I was listening to my iPhone playlist as I drove to work today, head bobbing beneath a Reverend Horton Heat beanie that I’d purchased at a show over 20 years ago, and I began to wonder at what point it’s safe to move your baby from soft lullabies to solid music.
Now I realize that my taste in music might be construed as rather…cacophonous. And, as such, I don’t want to frighten my poor girl. Read as: No JSBX in the nursery. (Man, I can already feel my wife narrowing her eyes at me for that one…)
Not to mention I don’t want to inadvertently burrow corruptive lyrics into her still forming little mind. You know, seditious things like, “Ob-la-di. Ob-la-da.” Or, “His name was ‘Rico.’ He wore a diamond.” Or “Life is demanding, without understanding.”
There’s also the consideration that she might grow up to shun artists like Sleater-Kinney and Rilo Kiley simply because, “ugh, that’s dad’s music.”
My God. She could even rebel against such paternal pressure and start listening to things like pop radio. Or… [*dry heave*] country.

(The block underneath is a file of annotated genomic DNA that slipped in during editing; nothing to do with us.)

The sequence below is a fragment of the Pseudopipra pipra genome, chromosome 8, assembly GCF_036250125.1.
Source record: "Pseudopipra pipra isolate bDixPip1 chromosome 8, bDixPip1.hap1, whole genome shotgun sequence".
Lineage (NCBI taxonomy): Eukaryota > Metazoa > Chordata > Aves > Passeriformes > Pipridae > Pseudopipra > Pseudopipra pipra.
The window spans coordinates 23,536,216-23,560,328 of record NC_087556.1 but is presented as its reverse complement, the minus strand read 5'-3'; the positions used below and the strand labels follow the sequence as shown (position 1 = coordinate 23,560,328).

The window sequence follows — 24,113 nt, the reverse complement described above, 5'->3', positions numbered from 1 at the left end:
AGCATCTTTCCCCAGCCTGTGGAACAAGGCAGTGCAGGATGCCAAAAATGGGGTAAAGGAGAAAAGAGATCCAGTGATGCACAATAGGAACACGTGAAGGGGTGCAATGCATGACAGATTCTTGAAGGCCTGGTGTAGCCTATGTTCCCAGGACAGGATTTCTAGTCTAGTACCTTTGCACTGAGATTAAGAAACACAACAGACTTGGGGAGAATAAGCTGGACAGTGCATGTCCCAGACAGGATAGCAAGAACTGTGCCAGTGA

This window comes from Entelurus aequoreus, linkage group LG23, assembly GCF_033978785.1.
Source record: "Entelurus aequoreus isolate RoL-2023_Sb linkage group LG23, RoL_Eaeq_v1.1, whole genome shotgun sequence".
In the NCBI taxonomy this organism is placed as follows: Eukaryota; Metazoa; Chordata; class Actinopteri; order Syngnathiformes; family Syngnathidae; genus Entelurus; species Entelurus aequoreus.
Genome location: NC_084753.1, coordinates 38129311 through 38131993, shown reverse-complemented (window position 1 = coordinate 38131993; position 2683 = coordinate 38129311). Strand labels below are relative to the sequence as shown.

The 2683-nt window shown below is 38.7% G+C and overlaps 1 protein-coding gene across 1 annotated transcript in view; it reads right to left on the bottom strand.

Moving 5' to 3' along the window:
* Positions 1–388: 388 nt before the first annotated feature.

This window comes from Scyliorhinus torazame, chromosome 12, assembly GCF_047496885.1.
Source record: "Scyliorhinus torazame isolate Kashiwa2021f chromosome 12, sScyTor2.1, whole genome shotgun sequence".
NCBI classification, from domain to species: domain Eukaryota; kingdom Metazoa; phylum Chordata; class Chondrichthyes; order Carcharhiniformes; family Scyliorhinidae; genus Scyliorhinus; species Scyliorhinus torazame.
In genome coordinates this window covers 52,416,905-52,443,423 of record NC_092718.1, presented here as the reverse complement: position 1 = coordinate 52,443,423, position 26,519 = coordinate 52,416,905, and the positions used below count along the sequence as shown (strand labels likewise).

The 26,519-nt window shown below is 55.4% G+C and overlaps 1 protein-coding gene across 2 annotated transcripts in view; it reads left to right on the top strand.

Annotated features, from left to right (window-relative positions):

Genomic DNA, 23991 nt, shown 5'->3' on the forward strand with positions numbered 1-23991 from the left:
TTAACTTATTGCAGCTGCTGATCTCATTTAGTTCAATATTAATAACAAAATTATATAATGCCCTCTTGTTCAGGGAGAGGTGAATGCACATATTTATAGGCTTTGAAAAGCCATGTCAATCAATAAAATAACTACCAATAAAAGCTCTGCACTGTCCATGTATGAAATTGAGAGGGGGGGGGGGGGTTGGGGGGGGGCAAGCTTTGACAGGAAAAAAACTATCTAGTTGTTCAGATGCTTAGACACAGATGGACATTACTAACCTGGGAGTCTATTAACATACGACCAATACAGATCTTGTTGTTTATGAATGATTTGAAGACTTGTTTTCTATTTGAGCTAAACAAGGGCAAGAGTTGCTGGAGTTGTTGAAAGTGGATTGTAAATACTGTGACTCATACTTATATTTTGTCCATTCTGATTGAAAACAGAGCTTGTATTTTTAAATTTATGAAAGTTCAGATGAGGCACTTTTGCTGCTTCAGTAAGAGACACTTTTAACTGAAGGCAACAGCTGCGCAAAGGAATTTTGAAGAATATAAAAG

So I ask you, where is the line between encouraging a broad spectrum within your child’s musical palate, and simply pushing them to like your stuff? I mean, when I was 8-years-old I listened to Phil Collins “No Jacket Required” and Peter Gabriel’s “So” on a Walkman while riding my bike around the neighborhood. In retrospect, both of these are fantastic albums. Yet they weren’t my choices, they were what my father was listening to at the time. So that’s all I knew. It wasn’t until about 6th or 7th grade where I started to develop my own musical preferences, much to his chagrin. Bruce Hornsby and Paul Simon were replaced by Beastie Boys and the Dead Milkmen.
Will I have the 2026 equivalent of LL Cool J to look forward to when my daughter turns 11? And a better question is, will I mind?
Hmm… Guess I’ll windmill strum that bridge when I get to it.
Until then, I’ll just sing her things like the lullaby version of “Enjoy the Silence” and hope it sticks.